Almost a week after an army takeover, long-time President Robert Mugabe submits resignation to parliament.
Harare, Zimbabwe – Thousands of Zimbabweans have taken to the streets to demand President Robert Mugabe‘s resignation, a spectacle that would have been unthinkable just one week ago.
Saturday’s rally in Harare, the capital, is backed by the army, which seized power on Wednesday.
The mood at Zimbabwe Grounds, where speeches took place, was celebratory.
The site is symbolic. In 1980, around 200,000 people gathered at Zimbabwe Grounds to welcome Mugabe from exile after the liberation war from white-minority rule.
Crowds there on Saturday cheered: “Chiwenga, lead the war to remove Mugabe”, referring to General Constantino Chiwenga, who had warned of military intervention before the takeover.
Protesters are attempting to reach State House, but presidential guards have blocked access.
Al Jazeera witnessed a general telling crowds to go home and not to proceed “because we will finish the job”.
“The operation we are doing together as a country is a journey,” Major General Sibusiso Moyo told those attending the rally.
“We cannot go around the mountain in one day, but through your support we have covered a great distance,” he added in Shona.
Marchers seemed confident their goal to remove Mugabe would be achieved soon.
“Just the amount of people, the different backgrounds and races that came out, showed that we all agreed today,” Anesu Dawa, a 26-year-old unemployed graduate, told Al Jazeera.
“Everybody came out just to say it’s not necessarily what we want to happen, but it’s what we don’t want to happen – and that is for President Mugabe to still be president,” she said.
“And we all agreed today that he must go.”
A demonstration is also taking place at City Hall in Bulawayo, the second city.
Florence Mguni, a 59-year-old who went to train in Mozambique as a liberation fighter at the age of 15, travelled overnight from Bulawayo in the hope of witnessing Mugabe’s departure.
She told Al Jazeera that as a war veteran, she demands Mugabe’s immediate resignation because his leadership has done little for her.
“We went to fight in the war, I was taught how to hold a gun as a young girl, but today Zimbabwe is free and I am poor. I’m a widow and my children aren’t in school because I can’t always afford to pay their fees,” she said.
Roads and mobile networks were jammed because of the large crowds as demonstrators raised banners with slogans such as: “Go, go, our general!”, “Enough is enough – Mugabe must go” and “Leadership is not sexually transmitted” – a reference to First Lady Grace Mugabe, who is widely believed to be eyeing the vice presidency.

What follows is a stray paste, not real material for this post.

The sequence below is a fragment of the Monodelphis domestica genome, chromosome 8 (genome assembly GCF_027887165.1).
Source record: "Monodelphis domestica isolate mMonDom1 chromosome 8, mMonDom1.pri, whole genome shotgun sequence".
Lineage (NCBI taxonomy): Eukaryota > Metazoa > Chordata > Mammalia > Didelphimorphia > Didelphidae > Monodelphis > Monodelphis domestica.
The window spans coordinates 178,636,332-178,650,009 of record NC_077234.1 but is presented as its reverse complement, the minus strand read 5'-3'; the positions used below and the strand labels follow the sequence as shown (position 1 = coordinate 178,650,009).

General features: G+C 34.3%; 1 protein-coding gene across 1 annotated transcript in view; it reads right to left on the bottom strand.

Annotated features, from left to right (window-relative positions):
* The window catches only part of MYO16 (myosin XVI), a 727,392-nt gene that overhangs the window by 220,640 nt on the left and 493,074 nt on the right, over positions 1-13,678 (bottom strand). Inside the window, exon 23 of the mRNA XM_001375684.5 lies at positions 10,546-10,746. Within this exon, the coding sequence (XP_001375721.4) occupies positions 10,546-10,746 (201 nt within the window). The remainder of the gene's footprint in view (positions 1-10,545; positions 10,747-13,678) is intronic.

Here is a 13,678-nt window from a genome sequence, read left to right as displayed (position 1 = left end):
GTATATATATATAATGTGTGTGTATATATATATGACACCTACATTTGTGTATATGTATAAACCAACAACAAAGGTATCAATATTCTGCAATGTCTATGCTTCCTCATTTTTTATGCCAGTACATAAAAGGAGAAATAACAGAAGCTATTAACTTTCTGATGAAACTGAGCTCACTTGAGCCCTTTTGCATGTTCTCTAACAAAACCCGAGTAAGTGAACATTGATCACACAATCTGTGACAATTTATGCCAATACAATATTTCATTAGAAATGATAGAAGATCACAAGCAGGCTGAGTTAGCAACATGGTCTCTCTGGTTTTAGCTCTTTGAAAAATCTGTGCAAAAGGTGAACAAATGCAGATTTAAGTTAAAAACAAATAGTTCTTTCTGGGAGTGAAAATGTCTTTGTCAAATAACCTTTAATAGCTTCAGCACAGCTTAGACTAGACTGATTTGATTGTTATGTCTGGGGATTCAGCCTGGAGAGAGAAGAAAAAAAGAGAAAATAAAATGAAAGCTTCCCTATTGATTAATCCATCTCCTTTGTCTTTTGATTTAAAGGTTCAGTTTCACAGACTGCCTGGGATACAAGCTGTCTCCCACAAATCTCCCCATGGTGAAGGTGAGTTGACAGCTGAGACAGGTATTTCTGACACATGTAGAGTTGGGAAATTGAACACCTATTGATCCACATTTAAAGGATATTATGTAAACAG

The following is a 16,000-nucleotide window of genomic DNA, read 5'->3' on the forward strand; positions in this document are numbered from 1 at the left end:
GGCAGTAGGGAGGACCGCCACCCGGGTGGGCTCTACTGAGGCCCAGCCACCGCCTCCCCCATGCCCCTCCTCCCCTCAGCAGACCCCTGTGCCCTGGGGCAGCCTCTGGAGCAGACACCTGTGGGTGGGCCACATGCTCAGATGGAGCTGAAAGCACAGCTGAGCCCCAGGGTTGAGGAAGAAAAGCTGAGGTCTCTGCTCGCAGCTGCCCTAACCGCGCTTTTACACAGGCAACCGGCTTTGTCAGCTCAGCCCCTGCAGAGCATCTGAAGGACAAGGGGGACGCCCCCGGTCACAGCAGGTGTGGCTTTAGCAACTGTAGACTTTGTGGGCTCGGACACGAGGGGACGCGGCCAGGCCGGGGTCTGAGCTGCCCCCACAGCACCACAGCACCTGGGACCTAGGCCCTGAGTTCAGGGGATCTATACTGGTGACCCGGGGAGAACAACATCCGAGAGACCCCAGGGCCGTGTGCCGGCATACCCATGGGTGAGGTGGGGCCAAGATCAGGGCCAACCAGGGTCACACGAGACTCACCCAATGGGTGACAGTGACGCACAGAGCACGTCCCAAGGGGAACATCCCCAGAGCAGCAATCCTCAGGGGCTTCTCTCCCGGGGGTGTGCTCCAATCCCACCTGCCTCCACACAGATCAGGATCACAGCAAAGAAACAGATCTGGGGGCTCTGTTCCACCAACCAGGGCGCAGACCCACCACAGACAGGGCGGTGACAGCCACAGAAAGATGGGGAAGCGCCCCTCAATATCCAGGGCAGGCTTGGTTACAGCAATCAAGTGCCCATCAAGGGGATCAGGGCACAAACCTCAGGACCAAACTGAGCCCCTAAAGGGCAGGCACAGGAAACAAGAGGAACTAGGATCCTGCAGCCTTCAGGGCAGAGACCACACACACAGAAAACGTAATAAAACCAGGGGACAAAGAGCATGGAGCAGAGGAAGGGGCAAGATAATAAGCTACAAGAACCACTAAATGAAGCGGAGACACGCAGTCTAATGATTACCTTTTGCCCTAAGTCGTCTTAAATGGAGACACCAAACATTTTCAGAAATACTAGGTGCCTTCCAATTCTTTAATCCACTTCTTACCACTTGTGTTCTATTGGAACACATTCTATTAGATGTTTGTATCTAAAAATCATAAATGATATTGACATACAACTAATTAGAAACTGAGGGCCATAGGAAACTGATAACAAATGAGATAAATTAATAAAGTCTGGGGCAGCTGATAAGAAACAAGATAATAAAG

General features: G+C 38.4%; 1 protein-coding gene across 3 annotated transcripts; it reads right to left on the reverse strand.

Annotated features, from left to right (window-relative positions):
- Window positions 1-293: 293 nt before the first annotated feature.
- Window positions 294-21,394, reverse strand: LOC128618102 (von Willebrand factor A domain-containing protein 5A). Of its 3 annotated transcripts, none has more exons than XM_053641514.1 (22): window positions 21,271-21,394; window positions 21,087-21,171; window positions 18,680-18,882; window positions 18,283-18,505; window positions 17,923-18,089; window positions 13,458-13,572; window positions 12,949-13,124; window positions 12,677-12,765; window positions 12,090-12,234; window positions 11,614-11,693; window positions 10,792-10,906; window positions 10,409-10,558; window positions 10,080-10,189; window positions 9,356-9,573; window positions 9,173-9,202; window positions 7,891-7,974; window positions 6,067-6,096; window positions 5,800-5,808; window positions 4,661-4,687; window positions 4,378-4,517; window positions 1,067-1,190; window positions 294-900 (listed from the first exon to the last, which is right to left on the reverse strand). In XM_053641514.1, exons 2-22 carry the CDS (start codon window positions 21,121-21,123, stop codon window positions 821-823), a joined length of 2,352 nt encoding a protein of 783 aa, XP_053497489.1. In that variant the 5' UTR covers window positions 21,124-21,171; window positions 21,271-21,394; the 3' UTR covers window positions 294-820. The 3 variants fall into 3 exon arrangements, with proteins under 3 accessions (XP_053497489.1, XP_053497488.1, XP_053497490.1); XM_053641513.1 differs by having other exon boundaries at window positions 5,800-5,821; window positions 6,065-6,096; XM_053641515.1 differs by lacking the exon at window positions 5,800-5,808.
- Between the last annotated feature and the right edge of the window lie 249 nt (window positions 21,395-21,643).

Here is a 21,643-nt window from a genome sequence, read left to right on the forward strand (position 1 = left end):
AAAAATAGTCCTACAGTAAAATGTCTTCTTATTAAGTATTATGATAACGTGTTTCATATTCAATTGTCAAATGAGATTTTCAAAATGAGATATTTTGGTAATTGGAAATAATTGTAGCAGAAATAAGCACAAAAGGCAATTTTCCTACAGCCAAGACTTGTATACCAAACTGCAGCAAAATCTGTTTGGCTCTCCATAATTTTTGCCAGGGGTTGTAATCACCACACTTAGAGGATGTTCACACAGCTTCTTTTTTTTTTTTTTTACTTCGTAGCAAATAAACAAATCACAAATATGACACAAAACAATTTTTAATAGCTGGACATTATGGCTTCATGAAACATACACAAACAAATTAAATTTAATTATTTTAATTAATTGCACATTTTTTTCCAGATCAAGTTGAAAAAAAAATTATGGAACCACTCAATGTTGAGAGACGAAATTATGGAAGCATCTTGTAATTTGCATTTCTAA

Some protesters hugged and cheered soldiers, as helicopters circled above the capital.
Tapiwa Magidi, a 32-year-old geologist, said Mugabe should resign because the 93-year-old leader was not serving young people.
Zimbabwe has been in turmoil since early Wednesday, when the armed forces seized power and placed Mugabe – who leads the Zanu-PF party, under house arrest.
March organiser Chris Mutsvangwa, head of the Zimbabwe National Liberation War Veterans Association, said the protest against the president is not a Zanu-PF affair, but “a show of people’s force” against Mugabe’s 37-year rule.
William Gerald Lumumba Mutumanje – popularly known as Acie Lumumba, an activist who was expelled as the Zanu-PF youth leader, said the rally was a “send-off” for Mugabe as he encouraged people to march.
Activist pastor Evan Mawarire described the event as “a momentous occasion” and an opportunity for a “fresh start” to advance democratic change.
Mawarire has previously faced charges of undermining the president and trying to overthrow an elected government by calling on Zimbabweans to protest against spiralling economic and political problems.
Marches have also been called for in parts of South Africa, the UK and the US – countries that millions of Zimbabweans migrated to in search of safety and better living, as various economic and political crises at home have left more than 70 percent living below the national poverty line.
All 10 of ZANU-PF’s provincial structures have passed a motion of no-confidence against Mugabe and called on him to step down as the ruling party’s first secretary.
Zanu PF’s 10 Provincial Coordinating Committees (PCC) said the leader had “lost control of the party and government business due to incapacitation stemming from his advanced age”.
The provincial branches’ move was carried by Zimbabwe’s state broadcaster, ZBC, which was seized by the army as part of its takeover on Wednesday.
If Mugabe fails to resign on Saturday, the party says it will convene a special committee meeting on Sunday in which the Zanu-PF Central Committee will consider the provincial resolutions to recall Mugabe.
The Zimbabwean president appeared in public on Friday – the first time since the army’s takeover on Wednesday – attending a university graduation ceremony in Harare.
Zimbabwe’s military has said it was engaging in talks with Mugabe, promising an outcome soon.
“[Mugabe] knows this not a game,” independent parliamentarian Temba Mliswa told Al Jazeera.
As a legislator, he said he would start the process to put forward a motion to pass a vote of no confidence.
“If he refuses to leave we will start a motion to pass a vote of no confidence in his presidency when parliament sits again on Tuesday.”
Regional dignitaries from the Southern African Development Community (SADC) are expected to meet on Sunday in an extraordinary session to discuss the Zimbabwe situation in neighbouring Botswana, where the SADC headquarters is located.
While the region’s leaders have been silent on Mugabe’s fate, Botswana’s President Ian Khama has openly called for the elderly veteran to step down.
Follow Tendai Marima on Twitter @i_amten